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anonymous
 one year ago
Gyroscopic procession question
anonymous
 one year ago
Gyroscopic procession question

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anonymous
 one year ago
Best ResponseYou've already chosen the best response.0dw:1433730100954:dw

anonymous
 one year ago
Best ResponseYou've already chosen the best response.0dw:1433730137138:dw

anonymous
 one year ago
Best ResponseYou've already chosen the best response.0After drawing it out and thinking about it, it seems that things cancel out.

anonymous
 one year ago
Best ResponseYou've already chosen the best response.0dw:1433730534260:dw I was wondering is something like this would result in some sort of upward force.

anonymous
 one year ago
Best ResponseYou've already chosen the best response.0dw:1433730674626:dw

anonymous
 one year ago
Best ResponseYou've already chosen the best response.0For the arrows mixed up.

Kainui
 one year ago
Best ResponseYou've already chosen the best response.0So is this the right picture then? dw:1433730753297:dw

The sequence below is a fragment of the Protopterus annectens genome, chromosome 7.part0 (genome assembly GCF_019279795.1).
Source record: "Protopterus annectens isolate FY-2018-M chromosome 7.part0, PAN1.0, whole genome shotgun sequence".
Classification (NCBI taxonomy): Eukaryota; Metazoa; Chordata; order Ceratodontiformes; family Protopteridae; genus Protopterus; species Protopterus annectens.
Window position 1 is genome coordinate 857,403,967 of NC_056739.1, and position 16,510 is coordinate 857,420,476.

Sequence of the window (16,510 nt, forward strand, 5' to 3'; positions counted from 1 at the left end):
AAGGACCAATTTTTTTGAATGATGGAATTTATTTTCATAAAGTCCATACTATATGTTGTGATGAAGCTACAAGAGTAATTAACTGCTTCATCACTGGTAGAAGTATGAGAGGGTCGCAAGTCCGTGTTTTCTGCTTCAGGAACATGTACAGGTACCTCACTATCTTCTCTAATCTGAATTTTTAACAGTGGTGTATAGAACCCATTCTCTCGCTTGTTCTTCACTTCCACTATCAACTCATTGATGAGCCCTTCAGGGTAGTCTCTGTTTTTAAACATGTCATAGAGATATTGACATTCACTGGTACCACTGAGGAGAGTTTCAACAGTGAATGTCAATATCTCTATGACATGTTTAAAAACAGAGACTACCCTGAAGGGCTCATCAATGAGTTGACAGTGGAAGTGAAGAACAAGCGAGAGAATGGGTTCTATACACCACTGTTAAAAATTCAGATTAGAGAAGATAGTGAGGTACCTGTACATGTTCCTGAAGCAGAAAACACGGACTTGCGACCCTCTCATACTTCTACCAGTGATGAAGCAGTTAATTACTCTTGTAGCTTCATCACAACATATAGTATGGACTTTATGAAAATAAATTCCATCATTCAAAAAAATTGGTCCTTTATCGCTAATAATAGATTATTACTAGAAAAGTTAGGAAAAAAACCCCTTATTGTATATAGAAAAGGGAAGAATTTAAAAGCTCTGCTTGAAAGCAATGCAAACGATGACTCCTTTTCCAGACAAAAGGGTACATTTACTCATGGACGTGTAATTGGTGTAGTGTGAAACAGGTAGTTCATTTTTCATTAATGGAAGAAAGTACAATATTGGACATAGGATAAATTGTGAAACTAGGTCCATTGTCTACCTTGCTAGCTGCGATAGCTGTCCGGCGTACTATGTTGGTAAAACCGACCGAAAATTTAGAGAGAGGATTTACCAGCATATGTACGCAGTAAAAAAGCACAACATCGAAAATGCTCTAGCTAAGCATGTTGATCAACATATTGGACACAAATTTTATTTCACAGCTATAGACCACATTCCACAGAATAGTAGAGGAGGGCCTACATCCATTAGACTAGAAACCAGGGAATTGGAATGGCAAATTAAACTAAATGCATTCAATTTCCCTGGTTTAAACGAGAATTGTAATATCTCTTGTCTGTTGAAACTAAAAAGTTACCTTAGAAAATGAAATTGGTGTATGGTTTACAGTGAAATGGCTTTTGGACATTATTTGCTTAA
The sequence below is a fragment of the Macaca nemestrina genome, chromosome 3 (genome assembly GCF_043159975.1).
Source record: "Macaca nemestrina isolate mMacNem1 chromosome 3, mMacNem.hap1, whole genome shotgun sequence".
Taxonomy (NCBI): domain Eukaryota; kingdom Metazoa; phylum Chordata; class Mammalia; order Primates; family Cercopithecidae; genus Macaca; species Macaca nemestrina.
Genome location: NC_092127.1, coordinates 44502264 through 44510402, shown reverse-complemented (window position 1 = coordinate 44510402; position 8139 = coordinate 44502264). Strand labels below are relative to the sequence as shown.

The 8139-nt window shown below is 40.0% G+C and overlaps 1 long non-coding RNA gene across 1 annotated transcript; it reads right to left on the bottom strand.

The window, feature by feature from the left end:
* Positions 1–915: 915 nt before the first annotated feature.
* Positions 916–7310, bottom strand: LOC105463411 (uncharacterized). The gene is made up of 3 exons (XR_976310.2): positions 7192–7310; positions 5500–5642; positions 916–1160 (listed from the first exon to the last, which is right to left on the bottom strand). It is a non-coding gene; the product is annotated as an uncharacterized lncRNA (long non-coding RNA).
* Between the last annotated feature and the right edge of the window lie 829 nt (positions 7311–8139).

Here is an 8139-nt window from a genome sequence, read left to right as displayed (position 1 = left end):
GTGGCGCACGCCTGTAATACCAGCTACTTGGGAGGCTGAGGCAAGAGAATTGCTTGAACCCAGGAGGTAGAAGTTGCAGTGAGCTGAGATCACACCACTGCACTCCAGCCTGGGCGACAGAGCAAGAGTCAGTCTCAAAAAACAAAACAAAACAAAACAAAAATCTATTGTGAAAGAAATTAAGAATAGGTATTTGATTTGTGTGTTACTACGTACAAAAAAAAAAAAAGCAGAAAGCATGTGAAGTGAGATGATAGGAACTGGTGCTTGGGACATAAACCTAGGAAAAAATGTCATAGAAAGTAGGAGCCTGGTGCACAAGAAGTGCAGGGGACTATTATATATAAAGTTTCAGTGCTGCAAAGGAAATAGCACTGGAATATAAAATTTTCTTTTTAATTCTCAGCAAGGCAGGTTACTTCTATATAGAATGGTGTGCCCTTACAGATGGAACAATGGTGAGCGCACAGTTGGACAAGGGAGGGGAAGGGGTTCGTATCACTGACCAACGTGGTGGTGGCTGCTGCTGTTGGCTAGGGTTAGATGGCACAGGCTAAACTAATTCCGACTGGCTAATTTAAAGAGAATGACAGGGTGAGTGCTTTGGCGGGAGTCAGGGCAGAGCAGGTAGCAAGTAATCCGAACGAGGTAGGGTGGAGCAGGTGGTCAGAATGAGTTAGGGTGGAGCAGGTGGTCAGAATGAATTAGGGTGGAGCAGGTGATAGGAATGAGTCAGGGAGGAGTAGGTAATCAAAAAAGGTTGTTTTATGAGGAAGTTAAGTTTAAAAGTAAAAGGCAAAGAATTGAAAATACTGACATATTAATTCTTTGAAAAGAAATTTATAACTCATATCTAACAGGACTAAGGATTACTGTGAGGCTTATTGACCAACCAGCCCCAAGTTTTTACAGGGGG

anonymous
 one year ago
Best ResponseYou've already chosen the best response.0Hmmm, I keep confusing myself with orientation

anonymous
 one year ago
Best ResponseYou've already chosen the best response.0They're spinning in opposite directions.

anonymous
 one year ago
Best ResponseYou've already chosen the best response.0I'm wondering, since they both balance on the beam, is there still procession from gravity?

Kainui
 one year ago
Best ResponseYou've already chosen the best response.0Well precession is a change in the angular momentum vector which is torque, so maybe we can work it out with some math, I'm not really sure what to do yet but I'll spit out what equations I know. \[\large \bar \tau = \frac{d \bar L}{d t} \] \[\large \bar L = \bar r \times \bar \omega\] \[\large \frac{d \bar L}{dt} = \frac{d \bar r}{d t} \times \bar \omega + \bar r \times \frac{d \bar \omega}{dt}=\bar r \times \bar \alpha = \bar \tau\]

Kainui
 one year ago
Best ResponseYou've already chosen the best response.0Hmmm that doesn't seem quite right I think I've left somthing out

anonymous
 one year ago
Best ResponseYou've already chosen the best response.0So procession is a torque that is done in reaction to a torque on the axis of rotation?

anonymous
 one year ago
Best ResponseYou've already chosen the best response.0Are you confusing angular velocity with angular momentum?
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